Key market events Mon 3rd Oct – Friday 7th October.
Weekly Trading Game Plan
Let’s start with probably the single most important piece of information:
In the U.S. we are going to have the JOLT Job Openings on Tuesday, the ADP employment change on Wednesday, and finally the Payroll numbers on Friday. Canada and Switzerland are also reporting unemployment numbers. Why is unemployment so important right now?
– First of all, the Fed is paying a lot of attention to labor market conditions as they can be the driver of a price-wage inflation spiral.
-Secondly, once unemployment starts to rise, it is very difficult for the trend to reverse in the short term. Rising unemployment would be then a clear sign that the economy is slowing down and that’s the piece of evidence the FED is looking for.
There are again several FED speakers this week. I do not believe this is going to bring us a lot of new information. We are going to have R. Bostic from the Atlanta Fed. Bostic is a non-voter until 2024. His baseline outlook is for the U.S. Central Bank to hike rates by three-quarters of a percentage point at the November Policy Meeting and by half a percentage point at the December one. On Monday, we are going to also have Barkin from the Richmond FED and Esther George from the Federal Reserve of Kansas City. Only E. George is a voter, but her mandate ends at the end of this year. On Tuesday, we are going to have Menster from the Cleveland FED. She has been a Hawk and she is a voter. Any new piece of information from her, it could be actually very significant.
Below from InTouch Capital Markets a quick Hawk/Dove analysis of the current FED officials:
To understand the overall market positioning on rates, this week’s bond auctions could be vey telling. On Wednesday, we are going to have the 10y UK Gilts auction, the 15y German Bunds auction and the 10y bond auction in Canada. I believe it is worth to pay close attention to the price action pre and post auctions, as it may give some insight on actual market positioning in rates.
Last week, the bond market in the U.S struggled to aggressively sell-off in the aftermath of pretty weak treasury auctions. My impression is that, if we are going to see decent auctions in Europe, the government bond market could take a breather and rally from last week’s lows.
Housing Market Data
Another important piece of information is going to come from the housing market. We are going to have a report on mortgage applications in the US and the Halifax Price Index in the UK.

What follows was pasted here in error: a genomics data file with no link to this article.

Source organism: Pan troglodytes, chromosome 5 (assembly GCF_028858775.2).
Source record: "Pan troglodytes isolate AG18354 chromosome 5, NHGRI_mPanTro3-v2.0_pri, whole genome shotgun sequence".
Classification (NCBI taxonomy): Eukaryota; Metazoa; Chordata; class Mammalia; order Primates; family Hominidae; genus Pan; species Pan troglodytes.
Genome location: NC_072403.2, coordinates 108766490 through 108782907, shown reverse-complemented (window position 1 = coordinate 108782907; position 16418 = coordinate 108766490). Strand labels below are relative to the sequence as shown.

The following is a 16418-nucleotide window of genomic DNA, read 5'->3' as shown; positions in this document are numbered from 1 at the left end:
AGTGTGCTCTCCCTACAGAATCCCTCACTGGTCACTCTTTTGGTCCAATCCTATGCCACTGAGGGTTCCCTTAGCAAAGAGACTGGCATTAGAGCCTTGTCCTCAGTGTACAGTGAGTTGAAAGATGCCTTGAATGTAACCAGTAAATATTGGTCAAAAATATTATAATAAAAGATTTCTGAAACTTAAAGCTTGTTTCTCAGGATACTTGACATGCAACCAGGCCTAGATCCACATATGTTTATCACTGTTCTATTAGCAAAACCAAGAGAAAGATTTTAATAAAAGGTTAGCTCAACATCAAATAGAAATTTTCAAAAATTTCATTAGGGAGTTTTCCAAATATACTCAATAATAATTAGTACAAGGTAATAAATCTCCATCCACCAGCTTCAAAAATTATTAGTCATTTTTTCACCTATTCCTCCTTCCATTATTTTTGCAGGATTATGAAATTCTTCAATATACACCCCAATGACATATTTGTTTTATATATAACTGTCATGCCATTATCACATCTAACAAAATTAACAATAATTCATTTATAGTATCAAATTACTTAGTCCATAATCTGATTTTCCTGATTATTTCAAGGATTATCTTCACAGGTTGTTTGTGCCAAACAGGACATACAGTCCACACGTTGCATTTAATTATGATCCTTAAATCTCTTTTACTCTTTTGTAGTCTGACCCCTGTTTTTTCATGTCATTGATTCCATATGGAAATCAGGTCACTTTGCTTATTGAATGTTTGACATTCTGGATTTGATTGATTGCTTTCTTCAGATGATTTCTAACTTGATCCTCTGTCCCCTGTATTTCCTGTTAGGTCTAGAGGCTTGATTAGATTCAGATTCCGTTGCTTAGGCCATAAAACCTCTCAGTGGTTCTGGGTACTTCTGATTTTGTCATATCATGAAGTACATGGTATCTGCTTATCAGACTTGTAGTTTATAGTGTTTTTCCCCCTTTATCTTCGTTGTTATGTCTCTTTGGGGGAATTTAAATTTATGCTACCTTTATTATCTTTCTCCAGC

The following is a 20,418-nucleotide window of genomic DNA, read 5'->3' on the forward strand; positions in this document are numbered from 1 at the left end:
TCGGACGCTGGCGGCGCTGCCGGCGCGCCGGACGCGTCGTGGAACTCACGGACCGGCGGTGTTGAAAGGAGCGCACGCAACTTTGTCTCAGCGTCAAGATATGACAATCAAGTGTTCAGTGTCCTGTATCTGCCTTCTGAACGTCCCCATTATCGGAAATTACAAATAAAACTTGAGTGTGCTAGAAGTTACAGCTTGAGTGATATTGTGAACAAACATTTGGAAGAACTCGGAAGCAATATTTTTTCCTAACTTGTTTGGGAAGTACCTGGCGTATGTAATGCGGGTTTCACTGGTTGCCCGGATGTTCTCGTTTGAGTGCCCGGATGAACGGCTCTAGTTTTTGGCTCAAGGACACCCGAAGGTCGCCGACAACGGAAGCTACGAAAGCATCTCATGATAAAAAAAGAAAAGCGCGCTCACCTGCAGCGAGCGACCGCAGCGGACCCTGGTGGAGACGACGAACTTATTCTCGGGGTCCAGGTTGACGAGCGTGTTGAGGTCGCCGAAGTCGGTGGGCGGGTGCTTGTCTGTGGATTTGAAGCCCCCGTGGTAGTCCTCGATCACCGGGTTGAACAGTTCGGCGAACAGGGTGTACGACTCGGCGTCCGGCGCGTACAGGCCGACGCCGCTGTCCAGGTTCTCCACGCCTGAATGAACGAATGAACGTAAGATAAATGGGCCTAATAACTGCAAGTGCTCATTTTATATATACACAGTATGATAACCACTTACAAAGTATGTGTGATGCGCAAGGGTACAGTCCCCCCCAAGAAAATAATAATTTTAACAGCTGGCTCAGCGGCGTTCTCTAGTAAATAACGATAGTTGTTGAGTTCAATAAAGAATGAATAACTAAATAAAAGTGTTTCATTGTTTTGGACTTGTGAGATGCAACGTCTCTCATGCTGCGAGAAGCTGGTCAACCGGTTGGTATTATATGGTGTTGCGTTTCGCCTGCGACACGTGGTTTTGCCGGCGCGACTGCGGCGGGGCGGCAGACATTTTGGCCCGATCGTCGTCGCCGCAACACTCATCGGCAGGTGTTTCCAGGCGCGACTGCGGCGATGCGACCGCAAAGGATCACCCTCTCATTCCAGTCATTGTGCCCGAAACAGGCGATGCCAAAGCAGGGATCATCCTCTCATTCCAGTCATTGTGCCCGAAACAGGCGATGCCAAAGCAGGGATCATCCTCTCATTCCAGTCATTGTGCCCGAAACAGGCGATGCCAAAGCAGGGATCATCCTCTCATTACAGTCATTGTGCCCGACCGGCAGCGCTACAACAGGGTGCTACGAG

House prices in both the US and the UK have so far proved to be very resilient in the face of growing economic uncertainty, however any sign of weakening market conditions could be a strong sign that monetary policy actions are now starting to bite. A key sector to watch.
Market Event Volatility
Volatility seems to be relatively rich, going into the employment event on Friday
- The 10y Treasuy At the money (ATM) implied volatility is 11.93%
- The 2y Treasury ATM implied volatility is 4,54%
- The Eur/$ futures implied volatility is 14,4%
Despite volatilities being relatively high, actual moves ,in the event of data surprises, could well exceed the price ranges implied by the option market. Let’s get ready to Rock ‘n Roll.
Among Rates, Credit and Stocks, it seems to me that Rates are the asset class with the best asymmetric risk profile on the upside. The second best it is probably Credit, while currently Equities are probably the asset class with the worst risk/return profile.
Tactically, after the sharp sell-off that started at the beginning of August, betting on relief rally makes sense. But, what could it be a sensible approach to managing risk? Tactical trades, in my opinion should be managed with a stop loss. Taking the example of the 10y Treasury, a sensible stop loss level could be below last week lows in the 110 area. While the take profit level could be in the 115-116 area.
What about sizing? Let’s face it, the market will rally if and only the data will be supportive. In that case, we are going to see all the asset classes rallying together. Personally, I would still feel more comfortable taking duration risk rather than credit risk. Out of an hypothetical 100$ risk budget, I would allocate two thirds of the risk in liquid Treasuries and the remaining 30% in Credit.
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